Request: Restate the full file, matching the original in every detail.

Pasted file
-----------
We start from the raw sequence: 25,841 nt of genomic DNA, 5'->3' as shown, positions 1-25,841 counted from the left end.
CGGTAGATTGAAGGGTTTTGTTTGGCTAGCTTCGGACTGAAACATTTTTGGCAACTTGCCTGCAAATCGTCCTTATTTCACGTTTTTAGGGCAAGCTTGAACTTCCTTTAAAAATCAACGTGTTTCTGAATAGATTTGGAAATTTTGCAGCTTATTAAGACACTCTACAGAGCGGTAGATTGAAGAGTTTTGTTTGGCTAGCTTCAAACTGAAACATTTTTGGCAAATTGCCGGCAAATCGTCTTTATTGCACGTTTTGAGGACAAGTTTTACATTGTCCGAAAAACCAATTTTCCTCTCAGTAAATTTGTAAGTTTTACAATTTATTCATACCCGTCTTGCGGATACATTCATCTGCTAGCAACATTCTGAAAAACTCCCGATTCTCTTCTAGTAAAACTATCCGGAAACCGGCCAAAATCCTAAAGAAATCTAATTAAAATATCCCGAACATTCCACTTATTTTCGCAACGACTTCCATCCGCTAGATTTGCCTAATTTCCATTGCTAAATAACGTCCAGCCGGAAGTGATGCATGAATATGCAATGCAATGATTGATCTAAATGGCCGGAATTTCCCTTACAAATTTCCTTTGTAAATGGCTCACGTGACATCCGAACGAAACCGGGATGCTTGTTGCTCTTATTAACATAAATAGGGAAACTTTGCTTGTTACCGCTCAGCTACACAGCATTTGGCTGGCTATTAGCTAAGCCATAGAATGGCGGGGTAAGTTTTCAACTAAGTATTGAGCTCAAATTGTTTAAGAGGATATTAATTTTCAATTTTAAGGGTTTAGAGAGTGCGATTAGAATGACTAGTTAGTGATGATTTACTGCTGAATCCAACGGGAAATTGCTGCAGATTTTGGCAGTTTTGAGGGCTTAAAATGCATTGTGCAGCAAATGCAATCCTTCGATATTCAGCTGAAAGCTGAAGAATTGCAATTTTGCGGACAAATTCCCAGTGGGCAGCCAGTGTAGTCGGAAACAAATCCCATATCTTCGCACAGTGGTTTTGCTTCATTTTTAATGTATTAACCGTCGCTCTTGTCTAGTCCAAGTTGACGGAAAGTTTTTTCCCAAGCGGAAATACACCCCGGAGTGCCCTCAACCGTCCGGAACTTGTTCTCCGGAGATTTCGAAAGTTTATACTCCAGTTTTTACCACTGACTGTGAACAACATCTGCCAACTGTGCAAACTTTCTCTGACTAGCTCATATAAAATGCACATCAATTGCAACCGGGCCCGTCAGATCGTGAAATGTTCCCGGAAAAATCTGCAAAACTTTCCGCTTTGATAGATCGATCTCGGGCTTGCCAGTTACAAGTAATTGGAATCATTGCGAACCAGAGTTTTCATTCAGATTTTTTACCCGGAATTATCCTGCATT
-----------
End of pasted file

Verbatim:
We start from the raw sequence: 25,841 nt of genomic DNA, 5'->3' as shown, positions 1-25,841 counted from the left end.
CGGTAGATTGAAGGGTTTTGTTTGGCTAGCTTCGGACTGAAACATTTTTGGCAACTTGCCTGCAAATCGTCCTTATTTCACGTTTTTAGGGCAAGCTTGAACTTCCTTTAAAAATCAACGTGTTTCTGAATAGATTTGGAAATTTTGCAGCTTATTAAGACACTCTACAGAGCGGTAGATTGAAGAGTTTTGTTTGGCTAGCTTCAAACTGAAACATTTTTGGCAAATTGCCGGCAAATCGTCTTTATTGCACGTTTTGAGGACAAGTTTTACATTGTCCGAAAAACCAATTTTCCTCTCAGTAAATTTGTAAGTTTTACAATTTATTCATACCCGTCTTGCGGATACATTCATCTGCTAGCAACATTCTGAAAAACTCCCGATTCTCTTCTAGTAAAACTATCCGGAAACCGGCCAAAATCCTAAAGAAATCTAATTAAAATATCCCGAACATTCCACTTATTTTCGCAACGACTTCCATCCGCTAGATTTGCCTAATTTCCATTGCTAAATAACGTCCAGCCGGAAGTGATGCATGAATATGCAATGCAATGATTGATCTAAATGGCCGGAATTTCCCTTACAAATTTCCTTTGTAAATGGCTCACGTGACATCCGAACGAAACCGGGATGCTTGTTGCTCTTATTAACATAAATAGGGAAACTTTGCTTGTTACCGCTCAGCTACACAGCATTTGGCTGGCTATTAGCTAAGCCATAGAATGGCGGGGTAAGTTTTCAACTAAGTATTGAGCTCAAATTGTTTAAGAGGATATTAATTTTCAATTTTAAGGGTTTAGAGAGTGCGATTAGAATGACTAGTTAGTGATGATTTACTGCTGAATCCAACGGGAAATTGCTGCAGATTTTGGCAGTTTTGAGGGCTTAAAATGCATTGTGCAGCAAATGCAATCCTTCGATATTCAGCTGAAAGCTGAAGAATTGCAATTTTGCGGACAAATTCCCAGTGGGCAGCCAGTGTAGTCGGAAACAAATCCCATATCTTCGCACAGTGGTTTTGCTTCATTTTTAATGTATTAACCGTCGCTCTTGTCTAGTCCAAGTTGACGGAAAGTTTTTTCCCAAGCGGAAATACACCCCGGAGTGCCCTCAACCGTCCGGAACTTGTTCTCCGGAGATTTCGAAAGTTTATACTCCAGTTTTTACCACTGACTGTGAACAACATCTGCCAACTGTGCAAACTTTCTCTGACTAGCTCATATAAAATGCACATCAATTGCAACCGGGCCCGTCAGATCGTGAAATGTTCCCGGAAAAATCTGCAAAACTTTCCGCTTTGATAGATCGATCTCGGGCTTGCCAGTTACAAGTAATTGGAATCATTGCGAACCAGAGTTTTCATTCAGATTTTTTACCCGGAATTATCCTGCATT